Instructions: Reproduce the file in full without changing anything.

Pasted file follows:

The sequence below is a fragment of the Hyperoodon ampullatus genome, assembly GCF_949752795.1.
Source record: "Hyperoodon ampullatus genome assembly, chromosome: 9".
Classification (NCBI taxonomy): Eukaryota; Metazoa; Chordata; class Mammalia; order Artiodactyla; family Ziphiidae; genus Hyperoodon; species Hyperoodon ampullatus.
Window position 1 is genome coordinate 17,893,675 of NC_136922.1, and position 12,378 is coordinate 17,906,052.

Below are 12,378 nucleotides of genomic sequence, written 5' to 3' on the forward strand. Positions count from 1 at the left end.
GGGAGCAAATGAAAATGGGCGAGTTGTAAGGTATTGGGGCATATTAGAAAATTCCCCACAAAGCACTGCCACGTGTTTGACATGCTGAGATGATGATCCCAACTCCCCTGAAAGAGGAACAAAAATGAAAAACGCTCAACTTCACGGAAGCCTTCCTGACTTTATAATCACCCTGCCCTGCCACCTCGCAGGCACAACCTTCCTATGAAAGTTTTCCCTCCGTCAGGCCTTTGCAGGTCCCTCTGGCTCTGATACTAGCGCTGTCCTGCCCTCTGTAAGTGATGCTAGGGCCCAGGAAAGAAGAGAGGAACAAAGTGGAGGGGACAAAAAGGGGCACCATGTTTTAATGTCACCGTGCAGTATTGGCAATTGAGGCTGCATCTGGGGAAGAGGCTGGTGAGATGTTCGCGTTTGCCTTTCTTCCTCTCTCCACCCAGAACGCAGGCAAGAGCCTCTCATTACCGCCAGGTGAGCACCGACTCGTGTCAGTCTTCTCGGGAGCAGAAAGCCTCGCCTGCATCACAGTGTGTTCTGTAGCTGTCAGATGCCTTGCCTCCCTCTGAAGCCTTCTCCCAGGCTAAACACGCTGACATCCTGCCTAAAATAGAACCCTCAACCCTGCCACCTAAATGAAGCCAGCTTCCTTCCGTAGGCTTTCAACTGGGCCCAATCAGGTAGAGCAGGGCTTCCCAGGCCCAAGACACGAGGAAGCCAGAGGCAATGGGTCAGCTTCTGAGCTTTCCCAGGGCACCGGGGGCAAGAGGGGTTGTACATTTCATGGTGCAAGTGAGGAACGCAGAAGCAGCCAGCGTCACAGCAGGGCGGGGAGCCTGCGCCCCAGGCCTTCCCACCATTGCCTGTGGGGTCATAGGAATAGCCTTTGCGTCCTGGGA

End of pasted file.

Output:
The sequence below is a fragment of the Hyperoodon ampullatus genome, assembly GCF_949752795.1.
Source record: "Hyperoodon ampullatus genome assembly, chromosome: 9".
Classification (NCBI taxonomy): Eukaryota; Metazoa; Chordata; class Mammalia; order Artiodactyla; family Ziphiidae; genus Hyperoodon; species Hyperoodon ampullatus.
Window position 1 is genome coordinate 17,893,675 of NC_136922.1, and position 12,378 is coordinate 17,906,052.

Below are 12,378 nucleotides of genomic sequence, written 5' to 3' on the forward strand. Positions count from 1 at the left end.
GGGAGCAAATGAAAATGGGCGAGTTGTAAGGTATTGGGGCATATTAGAAAATTCCCCACAAAGCACTGCCACGTGTTTGACATGCTGAGATGATGATCCCAACTCCCCTGAAAGAGGAACAAAAATGAAAAACGCTCAACTTCACGGAAGCCTTCCTGACTTTATAATCACCCTGCCCTGCCACCTCGCAGGCACAACCTTCCTATGAAAGTTTTCCCTCCGTCAGGCCTTTGCAGGTCCCTCTGGCTCTGATACTAGCGCTGTCCTGCCCTCTGTAAGTGATGCTAGGGCCCAGGAAAGAAGAGAGGAACAAAGTGGAGGGGACAAAAAGGGGCACCATGTTTTAATGTCACCGTGCAGTATTGGCAATTGAGGCTGCATCTGGGGAAGAGGCTGGTGAGATGTTCGCGTTTGCCTTTCTTCCTCTCTCCACCCAGAACGCAGGCAAGAGCCTCTCATTACCGCCAGGTGAGCACCGACTCGTGTCAGTCTTCTCGGGAGCAGAAAGCCTCGCCTGCATCACAGTGTGTTCTGTAGCTGTCAGATGCCTTGCCTCCCTCTGAAGCCTTCTCCCAGGCTAAACACGCTGACATCCTGCCTAAAATAGAACCCTCAACCCTGCCACCTAAATGAAGCCAGCTTCCTTCCGTAGGCTTTCAACTGGGCCCAATCAGGTAGAGCAGGGCTTCCCAGGCCCAAGACACGAGGAAGCCAGAGGCAATGGGTCAGCTTCTGAGCTTTCCCAGGGCACCGGGGGCAAGAGGGGTTGTACATTTCATGGTGCAAGTGAGGAACGCAGAAGCAGCCAGCGTCACAGCAGGGCGGGGAGCCTGCGCCCCAGGCCTTCCCACCATTGCCTGTGGGGTCATAGGAATAGCCTTTGCGTCCTGGGA